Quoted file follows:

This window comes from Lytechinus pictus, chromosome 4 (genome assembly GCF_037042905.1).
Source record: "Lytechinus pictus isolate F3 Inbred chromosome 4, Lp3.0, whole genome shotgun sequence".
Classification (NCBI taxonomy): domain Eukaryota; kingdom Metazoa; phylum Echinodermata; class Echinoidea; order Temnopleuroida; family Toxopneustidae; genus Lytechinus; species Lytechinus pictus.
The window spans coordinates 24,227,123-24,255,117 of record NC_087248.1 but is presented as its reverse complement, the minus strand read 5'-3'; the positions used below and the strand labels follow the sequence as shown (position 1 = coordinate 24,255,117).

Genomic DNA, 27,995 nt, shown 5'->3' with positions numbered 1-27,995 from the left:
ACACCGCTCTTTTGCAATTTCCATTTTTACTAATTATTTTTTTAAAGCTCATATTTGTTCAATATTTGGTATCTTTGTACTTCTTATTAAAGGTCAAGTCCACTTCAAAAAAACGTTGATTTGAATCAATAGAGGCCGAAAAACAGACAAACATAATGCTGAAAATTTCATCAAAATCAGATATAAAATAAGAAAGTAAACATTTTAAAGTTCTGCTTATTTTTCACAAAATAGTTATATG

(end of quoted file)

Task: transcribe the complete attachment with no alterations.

This window comes from Lytechinus pictus, chromosome 4 (genome assembly GCF_037042905.1).
Source record: "Lytechinus pictus isolate F3 Inbred chromosome 4, Lp3.0, whole genome shotgun sequence".
Classification (NCBI taxonomy): domain Eukaryota; kingdom Metazoa; phylum Echinodermata; class Echinoidea; order Temnopleuroida; family Toxopneustidae; genus Lytechinus; species Lytechinus pictus.
The window spans coordinates 24,227,123-24,255,117 of record NC_087248.1 but is presented as its reverse complement, the minus strand read 5'-3'; the positions used below and the strand labels follow the sequence as shown (position 1 = coordinate 24,255,117).

Genomic DNA, 27,995 nt, shown 5'->3' with positions numbered 1-27,995 from the left:
ACACCGCTCTTTTGCAATTTCCATTTTTACTAATTATTTTTTTAAAGCTCATATTTGTTCAATATTTGGTATCTTTGTACTTCTTATTAAAGGTCAAGTCCACTTCAAAAAAACGTTGATTTGAATCAATAGAGGCCGAAAAACAGACAAACATAATGCTGAAAATTTCATCAAAATCAGATATAAAATAAGAAAGTAAACATTTTAAAGTTCTGCTTATTTTTCACAAAATAGTTATATG